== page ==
I’m not one of those “support the troops” types. I think “the troops” made an abominable choice when they volunteered to let a bunch of politicians tell them who to kill and maim, and I certainly don’t plan to support them.

That said, I know there are otherwise honorable people who have made this rotten decision in youthful folly and are trying to make the best of the situation they’ve thrown themselves into. And I know there are people who, having come to regret the decision they’ve made, are unmaking it and making amends. I’m with Wolfram Kastner: I support the deserters.

Some of the strongest and most compelling voices in the anti-war movement today are coming from military veterans. There’s Iraq War vet Jim Talib who sounded like Thoreau reincarnated when he told the anti-war movement: “I think that there are many people in this country who ‘disagree’ with the war in Iraq, but seem to me to be far too comfortable, and who appear to be doing little if anything to stop it… Every day that you do nothing is another day you have given them your consent to continue the occupation.”

And there’s Camilo Mejia, who turned his back on the war in Iraq and went to prison for it: “I say without any pride that I did my job as a soldier. I commanded an infantry squad in combat and we never failed to accomplish our mission. But those who called me a coward, without knowing it, are also right. I was a coward not for leaving the war, but for having been a part of it in the first place. Refusing and resisting this war was my moral duty, a moral duty that called me to take a principled action. I failed to fulfill my moral duty as a human being and instead I chose to fulfill my duty as a soldier.”

Mike Ferner of Veterans for Peace told an anti-war rally last weekend:

The times call upon us to do more than we’ve already done; more than we think we can do. We can no longer afford to limit our protests to what Good Americans are allowed in these terrible days. And we must stop funding this administration’s crimes against humanity. We must delegitimate, disobey and disrupt this war and this system.

When the next soldier decides he or she cannot go to Iraq, we must already know which local church will provide sanctuary and not stop there. We need to surround that church with thousands of disciplined, nonviolent citizens for as long as it takes, daring federal marshals to return that soldier to slavery. Can we do less than those citizens of Ukraine who stayed in the streets for weeks to get a legitimate government? Can we do less than people in Iraq who are losing their lives and limbs under this criminal occupation?

Americans and Iraqis, young and old, soldier and civilian are slaughtered daily for Empire. What can we do that is commensurate with what the times demand? Some of our more heroic friends refuse to pay a penny in taxes; some refuse to pay the war machine’s portion. Others purposely limit their incomes so they owe nothing to the IRS.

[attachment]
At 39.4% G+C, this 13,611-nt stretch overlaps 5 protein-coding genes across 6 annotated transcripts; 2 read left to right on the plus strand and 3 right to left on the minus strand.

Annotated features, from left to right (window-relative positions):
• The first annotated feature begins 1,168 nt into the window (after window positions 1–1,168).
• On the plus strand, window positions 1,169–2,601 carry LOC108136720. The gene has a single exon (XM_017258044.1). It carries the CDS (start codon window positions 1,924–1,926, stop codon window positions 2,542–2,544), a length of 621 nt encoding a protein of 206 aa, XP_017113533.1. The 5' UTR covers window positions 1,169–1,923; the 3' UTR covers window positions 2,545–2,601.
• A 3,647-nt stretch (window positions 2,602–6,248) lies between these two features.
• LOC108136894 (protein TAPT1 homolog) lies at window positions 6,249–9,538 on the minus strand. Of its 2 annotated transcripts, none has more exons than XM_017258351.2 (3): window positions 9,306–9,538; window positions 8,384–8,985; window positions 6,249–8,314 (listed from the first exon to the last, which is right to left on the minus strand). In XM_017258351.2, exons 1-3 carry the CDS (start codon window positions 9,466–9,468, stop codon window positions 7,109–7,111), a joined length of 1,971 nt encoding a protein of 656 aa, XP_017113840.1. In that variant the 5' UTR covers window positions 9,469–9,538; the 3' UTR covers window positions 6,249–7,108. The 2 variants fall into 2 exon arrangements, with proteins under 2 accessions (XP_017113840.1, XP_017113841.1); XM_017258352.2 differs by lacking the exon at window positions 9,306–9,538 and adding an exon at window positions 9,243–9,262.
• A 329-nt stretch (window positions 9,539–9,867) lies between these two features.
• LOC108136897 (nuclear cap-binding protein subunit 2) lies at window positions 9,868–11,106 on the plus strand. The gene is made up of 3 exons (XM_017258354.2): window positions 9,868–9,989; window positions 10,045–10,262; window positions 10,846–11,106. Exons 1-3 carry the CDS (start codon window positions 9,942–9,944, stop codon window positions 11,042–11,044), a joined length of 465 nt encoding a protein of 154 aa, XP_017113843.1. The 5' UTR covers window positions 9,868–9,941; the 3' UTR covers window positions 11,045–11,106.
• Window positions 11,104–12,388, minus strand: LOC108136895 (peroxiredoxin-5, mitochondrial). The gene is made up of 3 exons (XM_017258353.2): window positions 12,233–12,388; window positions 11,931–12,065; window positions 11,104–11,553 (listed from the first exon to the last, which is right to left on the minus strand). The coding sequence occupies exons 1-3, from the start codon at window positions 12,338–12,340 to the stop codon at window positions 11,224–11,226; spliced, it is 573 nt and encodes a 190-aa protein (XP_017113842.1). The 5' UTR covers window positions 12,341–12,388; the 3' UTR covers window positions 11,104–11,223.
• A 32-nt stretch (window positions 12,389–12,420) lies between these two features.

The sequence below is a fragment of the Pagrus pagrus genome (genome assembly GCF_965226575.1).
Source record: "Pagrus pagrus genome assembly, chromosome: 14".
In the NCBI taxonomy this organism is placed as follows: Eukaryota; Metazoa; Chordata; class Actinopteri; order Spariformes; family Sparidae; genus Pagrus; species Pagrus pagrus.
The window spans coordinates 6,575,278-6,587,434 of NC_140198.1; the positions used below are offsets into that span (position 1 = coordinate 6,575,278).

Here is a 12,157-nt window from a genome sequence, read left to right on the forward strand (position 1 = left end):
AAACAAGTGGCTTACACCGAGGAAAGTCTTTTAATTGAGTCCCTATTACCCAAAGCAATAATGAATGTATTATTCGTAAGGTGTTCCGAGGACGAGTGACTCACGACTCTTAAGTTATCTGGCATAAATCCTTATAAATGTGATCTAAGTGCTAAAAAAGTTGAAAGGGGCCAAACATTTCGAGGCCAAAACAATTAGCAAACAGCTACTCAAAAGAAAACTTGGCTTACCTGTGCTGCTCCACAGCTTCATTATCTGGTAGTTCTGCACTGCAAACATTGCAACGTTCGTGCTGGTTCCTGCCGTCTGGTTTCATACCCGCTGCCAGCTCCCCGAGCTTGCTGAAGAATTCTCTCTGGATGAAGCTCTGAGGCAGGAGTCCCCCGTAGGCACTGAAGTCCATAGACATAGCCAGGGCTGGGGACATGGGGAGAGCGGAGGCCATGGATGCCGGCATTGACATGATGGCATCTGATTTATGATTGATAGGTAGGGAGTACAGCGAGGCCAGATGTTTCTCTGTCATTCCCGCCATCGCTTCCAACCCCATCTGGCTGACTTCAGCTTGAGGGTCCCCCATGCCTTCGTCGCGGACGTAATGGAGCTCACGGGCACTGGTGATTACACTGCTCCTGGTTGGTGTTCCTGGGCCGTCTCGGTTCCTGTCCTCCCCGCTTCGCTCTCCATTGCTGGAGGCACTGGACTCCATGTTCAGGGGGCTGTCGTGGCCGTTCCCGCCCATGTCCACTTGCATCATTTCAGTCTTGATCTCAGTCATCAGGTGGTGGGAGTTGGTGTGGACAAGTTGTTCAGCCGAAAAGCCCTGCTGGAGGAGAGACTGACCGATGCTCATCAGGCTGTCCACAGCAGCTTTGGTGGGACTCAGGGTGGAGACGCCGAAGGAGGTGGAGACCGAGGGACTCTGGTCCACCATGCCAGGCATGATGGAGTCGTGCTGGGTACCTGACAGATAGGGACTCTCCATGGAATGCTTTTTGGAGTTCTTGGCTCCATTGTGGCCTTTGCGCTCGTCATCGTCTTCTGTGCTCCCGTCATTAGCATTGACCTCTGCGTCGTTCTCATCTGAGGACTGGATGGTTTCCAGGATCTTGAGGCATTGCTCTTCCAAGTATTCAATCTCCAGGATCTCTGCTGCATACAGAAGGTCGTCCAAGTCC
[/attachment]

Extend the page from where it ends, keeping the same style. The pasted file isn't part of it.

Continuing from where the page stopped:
But here’s something that every one of us can do right now that is not particularly heroic; that carries little or no risk. Withhold a token amount from what the IRS says you owe. You will eventually get a series of letters trying to collect your 25 or 100 dollars. They will expend much time, effort, and stationery to no avail. Millions of us doing this will send the message that we will delegitimate, disobey and disrupt this war and this system.…

If we are well organized; if we are there for young soldiers who leave the military; if we refuse to be silenced and frightened by an immoral law; if we refuse to be “Good Americans;” if we do what history demands in this critical hour we can grind this war machine to a halt. We can put an end to the suffering and the war crimes. We can absolve our complicity. Will we do this together?


More hints as to possible tax policy changes, this time from Dubya Squad economist Kristin J. Forbes, who says that the administration is leaning toward advocating more “consumption tax” and less “income tax.”

But before you panic at visions of national sales taxes or value-added taxes, read this:

Forbes would not reveal what kind of consumption tax might be most enticing to the administration. She said the current system could be tilted more toward a consumption tax simply by increasing tax-preferred savings vehicles.

For several years in a row, the administration has proposed creating a short-term savings vehicle and consolidating and strengthening current retirement savings accounts. Forbes said the administration is hoping the tax reform panel breathes new life into those proposals.

That would be good news for folks who are doing what I’ve been doing. Such tax-free savings vehicles, when combined with a low-expense lifestyle, are the key to living the good life and retiring early while keeping the blood off your hands and the auditor from your door.

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